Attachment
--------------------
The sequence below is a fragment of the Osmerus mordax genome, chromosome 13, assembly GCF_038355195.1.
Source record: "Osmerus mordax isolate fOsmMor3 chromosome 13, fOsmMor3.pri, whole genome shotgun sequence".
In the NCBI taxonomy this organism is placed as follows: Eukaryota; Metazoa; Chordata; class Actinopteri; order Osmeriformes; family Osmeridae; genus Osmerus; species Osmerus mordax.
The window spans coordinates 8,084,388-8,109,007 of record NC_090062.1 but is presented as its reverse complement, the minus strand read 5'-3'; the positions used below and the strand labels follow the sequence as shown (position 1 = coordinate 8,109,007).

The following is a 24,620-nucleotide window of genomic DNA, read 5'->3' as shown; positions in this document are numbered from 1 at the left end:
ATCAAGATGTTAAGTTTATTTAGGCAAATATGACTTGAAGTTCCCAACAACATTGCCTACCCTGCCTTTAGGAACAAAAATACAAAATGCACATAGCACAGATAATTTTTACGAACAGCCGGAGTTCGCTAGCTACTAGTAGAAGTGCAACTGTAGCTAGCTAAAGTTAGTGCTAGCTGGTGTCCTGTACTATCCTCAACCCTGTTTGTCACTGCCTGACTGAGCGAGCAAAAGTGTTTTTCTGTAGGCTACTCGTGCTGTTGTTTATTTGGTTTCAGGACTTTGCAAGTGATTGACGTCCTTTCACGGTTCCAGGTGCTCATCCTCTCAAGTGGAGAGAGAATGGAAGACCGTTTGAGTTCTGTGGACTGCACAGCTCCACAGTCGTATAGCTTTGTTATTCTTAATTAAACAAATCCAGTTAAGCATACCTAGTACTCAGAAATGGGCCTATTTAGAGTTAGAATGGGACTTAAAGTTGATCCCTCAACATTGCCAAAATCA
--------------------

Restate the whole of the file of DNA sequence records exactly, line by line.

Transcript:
The sequence below is a fragment of the Osmerus mordax genome, chromosome 13, assembly GCF_038355195.1.
Source record: "Osmerus mordax isolate fOsmMor3 chromosome 13, fOsmMor3.pri, whole genome shotgun sequence".
In the NCBI taxonomy this organism is placed as follows: Eukaryota; Metazoa; Chordata; class Actinopteri; order Osmeriformes; family Osmeridae; genus Osmerus; species Osmerus mordax.
The window spans coordinates 8,084,388-8,109,007 of record NC_090062.1 but is presented as its reverse complement, the minus strand read 5'-3'; the positions used below and the strand labels follow the sequence as shown (position 1 = coordinate 8,109,007).

The following is a 24,620-nucleotide window of genomic DNA, read 5'->3' as shown; positions in this document are numbered from 1 at the left end:
ATCAAGATGTTAAGTTTATTTAGGCAAATATGACTTGAAGTTCCCAACAACATTGCCTACCCTGCCTTTAGGAACAAAAATACAAAATGCACATAGCACAGATAATTTTTACGAACAGCCGGAGTTCGCTAGCTACTAGTAGAAGTGCAACTGTAGCTAGCTAAAGTTAGTGCTAGCTGGTGTCCTGTACTATCCTCAACCCTGTTTGTCACTGCCTGACTGAGCGAGCAAAAGTGTTTTTCTGTAGGCTACTCGTGCTGTTGTTTATTTGGTTTCAGGACTTTGCAAGTGATTGACGTCCTTTCACGGTTCCAGGTGCTCATCCTCTCAAGTGGAGAGAGAATGGAAGACCGTTTGAGTTCTGTGGACTGCACAGCTCCACAGTCGTATAGCTTTGTTATTCTTAATTAAACAAATCCAGTTAAGCATACCTAGTACTCAGAAATGGGCCTATTTAGAGTTAGAATGGGACTTAAAGTTGATCCCTCAACATTGCCAAAATCA